NOAA 2007-R127
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NOAA Fisheries will not issue an exempted fishing permit to a fisherman’s association to longline for swordfish in two areas off the Southeast coast that have been closed to pelagic longlining since 2001. However, NOAA Fisheries is exploring options to conduct rigorous scientific research in the closed areas on how recent gear changes in the pelagic longline fishery will affect catch and bycatch rates.

“In order for NOAA Fisheries to evaluate the closed areas, we must have a well-designed scientific study that helps us determine whether pelagic longlining can resume in a way that does not jeopardize the successful rebuilding of swordfish, lead to the excessive discard of juvenile swordfish or contribute to the bycatch of sea turtles,” said William T. Hogarth, director of NOAA Fisheries.

Blue Water Fishermen’s Association applied in February 2007 for an exempted fishing permit to collect fisheries data as well as harvest swordfish using 13 pelagic longline vessels in and around the Charleston Bump and Florida-East Coast pelagic longline closed areas.

NOAA Fisheries received many comments on the permit application. Most of those comments were opposed to granting the exempted fishing permit and a number of comments expressed concern about the scientific aspects of the proposal.

The decision is available in the Federal Register at:

NOAA Fisheries Service is dedicated to protecting and preserving our nation’s living marine resources and their habitat through scientific research, management and enforcement. NOAA Fisheries Service provides effective stewardship of these resources for the benefit of the nation, supporting coastal communities that depend upon them, and helping to provide safe and healthy seafood to consumers and recreational opportunities for the American public.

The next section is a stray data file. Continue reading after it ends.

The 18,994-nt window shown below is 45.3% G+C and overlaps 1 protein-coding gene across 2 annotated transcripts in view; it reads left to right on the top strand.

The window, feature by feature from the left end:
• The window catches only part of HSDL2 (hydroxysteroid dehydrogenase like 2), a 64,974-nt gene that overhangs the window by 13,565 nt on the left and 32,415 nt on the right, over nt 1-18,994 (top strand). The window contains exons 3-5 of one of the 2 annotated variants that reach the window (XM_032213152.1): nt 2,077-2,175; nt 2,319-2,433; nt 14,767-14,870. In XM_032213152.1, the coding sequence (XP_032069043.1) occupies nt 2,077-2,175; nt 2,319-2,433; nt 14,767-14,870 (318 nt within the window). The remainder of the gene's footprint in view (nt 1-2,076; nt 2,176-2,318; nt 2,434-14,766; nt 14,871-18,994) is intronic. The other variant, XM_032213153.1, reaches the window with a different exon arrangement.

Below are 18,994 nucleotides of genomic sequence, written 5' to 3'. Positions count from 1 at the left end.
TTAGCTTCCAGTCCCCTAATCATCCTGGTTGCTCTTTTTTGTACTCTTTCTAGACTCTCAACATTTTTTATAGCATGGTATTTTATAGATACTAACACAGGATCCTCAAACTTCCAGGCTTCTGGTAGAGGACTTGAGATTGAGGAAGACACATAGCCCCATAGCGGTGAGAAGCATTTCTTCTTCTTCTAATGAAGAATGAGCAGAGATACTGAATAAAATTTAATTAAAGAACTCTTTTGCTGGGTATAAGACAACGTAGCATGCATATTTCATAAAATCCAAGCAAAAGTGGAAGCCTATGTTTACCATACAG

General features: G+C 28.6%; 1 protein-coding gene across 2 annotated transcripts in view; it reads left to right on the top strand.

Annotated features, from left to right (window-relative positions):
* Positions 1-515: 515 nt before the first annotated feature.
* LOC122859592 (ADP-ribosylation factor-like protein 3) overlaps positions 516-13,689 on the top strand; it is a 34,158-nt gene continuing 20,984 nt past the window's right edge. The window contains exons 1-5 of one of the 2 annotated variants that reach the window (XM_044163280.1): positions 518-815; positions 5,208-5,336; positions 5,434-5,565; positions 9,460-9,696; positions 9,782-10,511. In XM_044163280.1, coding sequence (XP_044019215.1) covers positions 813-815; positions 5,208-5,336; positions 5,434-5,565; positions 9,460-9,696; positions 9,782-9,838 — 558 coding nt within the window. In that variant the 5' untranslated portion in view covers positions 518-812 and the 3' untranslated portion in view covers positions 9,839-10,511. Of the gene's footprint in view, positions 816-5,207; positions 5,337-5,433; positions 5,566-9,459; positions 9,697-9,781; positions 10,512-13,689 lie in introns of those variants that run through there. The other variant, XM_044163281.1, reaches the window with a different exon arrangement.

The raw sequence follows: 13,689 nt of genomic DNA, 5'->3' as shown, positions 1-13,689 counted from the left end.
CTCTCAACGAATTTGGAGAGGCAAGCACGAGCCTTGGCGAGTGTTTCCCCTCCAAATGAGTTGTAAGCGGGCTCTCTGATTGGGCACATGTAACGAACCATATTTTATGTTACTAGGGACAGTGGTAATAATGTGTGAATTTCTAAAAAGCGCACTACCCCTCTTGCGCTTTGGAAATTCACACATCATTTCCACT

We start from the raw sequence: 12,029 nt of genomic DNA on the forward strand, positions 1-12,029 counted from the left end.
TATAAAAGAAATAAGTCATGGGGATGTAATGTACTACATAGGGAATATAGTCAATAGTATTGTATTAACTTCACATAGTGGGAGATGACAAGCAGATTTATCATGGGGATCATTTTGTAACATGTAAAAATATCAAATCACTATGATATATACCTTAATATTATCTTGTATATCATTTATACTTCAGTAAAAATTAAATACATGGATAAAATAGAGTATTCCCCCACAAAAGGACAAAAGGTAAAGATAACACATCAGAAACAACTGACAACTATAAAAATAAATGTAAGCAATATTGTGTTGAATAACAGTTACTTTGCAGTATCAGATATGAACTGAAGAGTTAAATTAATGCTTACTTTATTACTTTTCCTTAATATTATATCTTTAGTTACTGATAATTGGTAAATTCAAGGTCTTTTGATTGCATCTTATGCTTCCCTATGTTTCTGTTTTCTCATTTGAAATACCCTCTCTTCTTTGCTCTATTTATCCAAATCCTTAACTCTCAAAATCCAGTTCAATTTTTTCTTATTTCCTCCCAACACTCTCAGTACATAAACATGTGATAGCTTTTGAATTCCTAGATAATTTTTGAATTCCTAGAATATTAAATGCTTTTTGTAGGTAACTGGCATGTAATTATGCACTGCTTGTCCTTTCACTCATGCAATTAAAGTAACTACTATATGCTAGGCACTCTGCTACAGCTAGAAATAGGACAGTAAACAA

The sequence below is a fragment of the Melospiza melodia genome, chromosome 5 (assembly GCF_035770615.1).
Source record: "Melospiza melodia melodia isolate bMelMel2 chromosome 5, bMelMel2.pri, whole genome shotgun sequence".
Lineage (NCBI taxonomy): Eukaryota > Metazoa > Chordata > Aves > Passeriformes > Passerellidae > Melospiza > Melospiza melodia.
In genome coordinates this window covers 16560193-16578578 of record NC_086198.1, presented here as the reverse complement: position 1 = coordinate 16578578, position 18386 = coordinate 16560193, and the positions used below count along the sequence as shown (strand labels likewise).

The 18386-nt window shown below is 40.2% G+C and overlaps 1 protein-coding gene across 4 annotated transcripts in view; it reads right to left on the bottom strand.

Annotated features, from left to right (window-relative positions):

The National Oceanic and Atmospheric Administration, an agency of the U.S. Commerce Department, is celebrating 200 years of science and service to the nation. From the establishment of the Survey of the Coast in 1807 by Thomas Jefferson to the formation of the Weather Bureau and the Commission of Fish and Fisheries in the 1870s, much of America's scientific heritage is rooted in NOAA.

NOAA is dedicated to enhancing economic security and national safety through the prediction and research of weather and climate-related events and information service delivery for transportation, and by providing environmental stewardship of our nation's coastal and marine resources. Through the emerging Global Earth Observation System of Systems (GEOSS), NOAA is working with its federal partners, more than 70 countries and the European Commission to develop a global monitoring network that is as integrated as the planet it observes, predicts and protects.

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